## Building Bar Chartsedit

One of the exciting aspects of aggregations are how easily they are converted into charts and graphs. In this chapter, we are focusing on various analytics that we can wring out of our example dataset. We will also demonstrate the types of charts aggregations can power.

The `histogram`

bucket is particularly useful.
Histograms are essentially
bar charts, and if you’ve ever built a report or analytics dashboard, you
undoubtedly had a few bar charts in it. The histogram works by specifying an interval. If we were histogramming sale
prices, you might specify an interval of 20,000. This would create a new bucket
every $20,000. Documents are then sorted into buckets.

For our dashboard, we want to know how many cars sold in each price range. We would also like to know the total revenue generated by that price bracket. This is calculated by summing the price of each car sold in that interval.

To do this, we use a `histogram`

and a nested `sum`

metric:

GET /cars/transactions/_search?search_type=count { "aggs":{ "price":{ "histogram":{ "field": "price", "interval": 20000 }, "aggs":{ "revenue": { "sum": { "field" : "price" } } } } } }

The | |

A |

As you can see, our query is built around the `price`

aggregation, which contains
a `histogram`

bucket. This bucket requires a numeric field to calculate
buckets on, and an interval size. The interval defines how "wide" each bucket
is. An interval of 20000 means we will have the ranges `[0-19999, 20000-39999, ...]`

.

Next, we define a nested metric inside the histogram. This is a `sum`

metric, which
will sum up the `price`

field from each document landing in that price range.
This gives us the revenue for each price range, so we can see if our business
makes more money from commodity or luxury cars.

And here is the response:

{ ... "aggregations": { "price": { "buckets": [ { "key": 0, "doc_count": 3, "revenue": { "value": 37000 } }, { "key": 20000, "doc_count": 4, "revenue": { "value": 95000 } }, { "key": 80000, "doc_count": 1, "revenue": { "value": 80000 } } ] } } }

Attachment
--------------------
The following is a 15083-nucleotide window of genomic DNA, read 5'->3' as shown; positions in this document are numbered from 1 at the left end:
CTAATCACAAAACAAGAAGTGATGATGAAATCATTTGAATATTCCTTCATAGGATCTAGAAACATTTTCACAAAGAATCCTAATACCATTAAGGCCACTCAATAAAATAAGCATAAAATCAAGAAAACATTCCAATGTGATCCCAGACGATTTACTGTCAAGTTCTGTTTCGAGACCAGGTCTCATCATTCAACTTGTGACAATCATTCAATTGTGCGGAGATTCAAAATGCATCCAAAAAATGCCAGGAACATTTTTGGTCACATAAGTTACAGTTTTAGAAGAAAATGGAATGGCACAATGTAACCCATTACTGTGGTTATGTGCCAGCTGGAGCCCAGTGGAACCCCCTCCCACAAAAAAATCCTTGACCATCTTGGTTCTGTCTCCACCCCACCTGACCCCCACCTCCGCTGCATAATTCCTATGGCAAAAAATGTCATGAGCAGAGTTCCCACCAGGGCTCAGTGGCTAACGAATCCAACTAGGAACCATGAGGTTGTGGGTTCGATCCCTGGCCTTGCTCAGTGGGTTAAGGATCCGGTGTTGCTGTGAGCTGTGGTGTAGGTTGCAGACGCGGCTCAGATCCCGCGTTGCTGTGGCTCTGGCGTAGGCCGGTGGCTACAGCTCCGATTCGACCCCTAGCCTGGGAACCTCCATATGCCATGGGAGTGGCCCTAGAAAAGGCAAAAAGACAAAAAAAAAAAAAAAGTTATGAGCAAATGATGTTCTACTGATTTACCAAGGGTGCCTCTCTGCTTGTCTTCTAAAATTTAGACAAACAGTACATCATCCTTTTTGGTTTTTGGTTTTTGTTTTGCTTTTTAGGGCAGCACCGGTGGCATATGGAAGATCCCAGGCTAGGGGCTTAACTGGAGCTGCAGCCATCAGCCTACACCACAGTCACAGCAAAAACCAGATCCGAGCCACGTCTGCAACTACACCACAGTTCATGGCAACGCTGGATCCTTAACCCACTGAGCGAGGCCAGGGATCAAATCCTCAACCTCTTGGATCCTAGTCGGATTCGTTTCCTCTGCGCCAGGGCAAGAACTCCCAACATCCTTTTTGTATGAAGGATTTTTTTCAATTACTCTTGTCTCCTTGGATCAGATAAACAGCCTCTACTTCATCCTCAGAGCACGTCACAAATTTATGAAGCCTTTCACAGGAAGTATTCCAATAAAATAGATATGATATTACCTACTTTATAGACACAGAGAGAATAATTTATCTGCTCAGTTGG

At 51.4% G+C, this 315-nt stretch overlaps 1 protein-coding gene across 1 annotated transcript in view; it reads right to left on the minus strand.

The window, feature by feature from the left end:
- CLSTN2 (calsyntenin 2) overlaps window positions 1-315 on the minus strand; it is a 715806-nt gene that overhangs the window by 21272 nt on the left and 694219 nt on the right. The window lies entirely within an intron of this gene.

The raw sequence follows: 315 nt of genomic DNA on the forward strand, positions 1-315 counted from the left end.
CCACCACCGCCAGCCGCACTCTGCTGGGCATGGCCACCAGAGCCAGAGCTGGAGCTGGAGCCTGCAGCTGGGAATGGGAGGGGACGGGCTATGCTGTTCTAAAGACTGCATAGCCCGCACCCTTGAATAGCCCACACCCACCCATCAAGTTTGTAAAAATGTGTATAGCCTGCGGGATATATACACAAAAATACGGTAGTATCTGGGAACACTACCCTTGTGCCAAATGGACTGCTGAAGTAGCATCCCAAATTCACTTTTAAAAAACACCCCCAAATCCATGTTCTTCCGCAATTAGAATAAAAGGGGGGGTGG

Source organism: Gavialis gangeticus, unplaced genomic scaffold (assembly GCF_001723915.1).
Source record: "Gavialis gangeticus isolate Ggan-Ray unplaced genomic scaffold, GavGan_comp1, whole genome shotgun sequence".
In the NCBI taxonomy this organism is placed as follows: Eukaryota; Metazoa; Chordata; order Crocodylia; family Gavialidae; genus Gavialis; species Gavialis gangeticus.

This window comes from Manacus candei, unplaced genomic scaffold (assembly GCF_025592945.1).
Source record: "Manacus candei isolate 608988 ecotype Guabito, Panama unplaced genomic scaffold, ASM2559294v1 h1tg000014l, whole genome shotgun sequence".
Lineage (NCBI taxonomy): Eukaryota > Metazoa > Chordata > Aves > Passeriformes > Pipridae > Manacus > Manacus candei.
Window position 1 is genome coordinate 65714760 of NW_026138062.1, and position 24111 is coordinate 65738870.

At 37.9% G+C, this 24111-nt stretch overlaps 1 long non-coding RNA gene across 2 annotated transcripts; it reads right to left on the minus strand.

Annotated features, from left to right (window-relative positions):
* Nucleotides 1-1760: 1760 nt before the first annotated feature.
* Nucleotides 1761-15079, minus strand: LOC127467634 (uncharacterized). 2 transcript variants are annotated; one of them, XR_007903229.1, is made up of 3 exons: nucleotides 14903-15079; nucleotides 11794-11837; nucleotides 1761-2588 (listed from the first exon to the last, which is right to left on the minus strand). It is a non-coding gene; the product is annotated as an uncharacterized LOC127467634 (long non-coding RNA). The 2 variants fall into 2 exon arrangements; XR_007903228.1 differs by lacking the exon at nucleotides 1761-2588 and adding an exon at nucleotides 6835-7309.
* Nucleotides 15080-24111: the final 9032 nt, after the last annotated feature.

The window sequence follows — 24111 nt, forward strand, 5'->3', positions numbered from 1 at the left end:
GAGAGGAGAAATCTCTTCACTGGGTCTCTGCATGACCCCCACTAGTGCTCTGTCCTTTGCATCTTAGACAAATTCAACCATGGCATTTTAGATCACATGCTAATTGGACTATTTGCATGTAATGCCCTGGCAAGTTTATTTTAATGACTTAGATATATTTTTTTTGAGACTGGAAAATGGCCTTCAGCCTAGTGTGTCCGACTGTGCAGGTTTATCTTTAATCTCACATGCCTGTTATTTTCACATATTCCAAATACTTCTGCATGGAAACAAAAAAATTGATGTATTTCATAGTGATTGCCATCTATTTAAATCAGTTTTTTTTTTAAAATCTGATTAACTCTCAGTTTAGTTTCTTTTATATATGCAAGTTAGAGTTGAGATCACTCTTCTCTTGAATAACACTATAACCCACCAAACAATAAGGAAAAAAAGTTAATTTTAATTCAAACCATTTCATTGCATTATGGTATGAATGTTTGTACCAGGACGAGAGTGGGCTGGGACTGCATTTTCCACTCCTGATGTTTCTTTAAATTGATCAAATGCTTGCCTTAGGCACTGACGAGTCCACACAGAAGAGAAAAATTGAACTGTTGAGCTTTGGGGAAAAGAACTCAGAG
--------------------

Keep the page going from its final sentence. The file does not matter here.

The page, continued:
The response is fairly self-explanatory, but it should be noted that the
histogram keys correspond to the lower boundary of the interval. The key `0`

means `0-19,999`

, the key `20000`

means `20,000-39,999`

, and so forth.

You’ll notice that empty intervals, such as $40,000-60,000, is missing in the
response. The `histogram`

bucket omits these by default, since it could lead
to the unintended generation of potentially enormous output.

We’ll discuss how to include empty buckets in the next section, Returning Empty Buckets.

Graphically, you could represent the preceding data in the histogram shown in Figure 35, “Sales and Revenue per price bracket”.

Of course, you can build bar charts with any aggregation that emits categories
and statistics, not just the `histogram`

bucket. Let’s build a bar chart of the
top 10 most popular makes, and their average price, and then calculate the standard
error to add error bars on our chart. This will use the `terms`

bucket and
an `extended_stats`

metric:

GET /cars/transactions/_search?search_type=count { "aggs": { "makes": { "terms": { "field": "make", "size": 10 }, "aggs": { "stats": { "extended_stats": { "field": "price" } } } } } }

This will return a list of makes (sorted by popularity) and a variety of statistics
about each. In particular, we are interested in `stats.avg`

, `stats.count`

,
and `stats.std_deviation`

. Using this information, we can calculate the standard error:

std_err = std_deviation / count

This will allow us to build a chart like Figure 36, “Average price of all makes, with error bars”.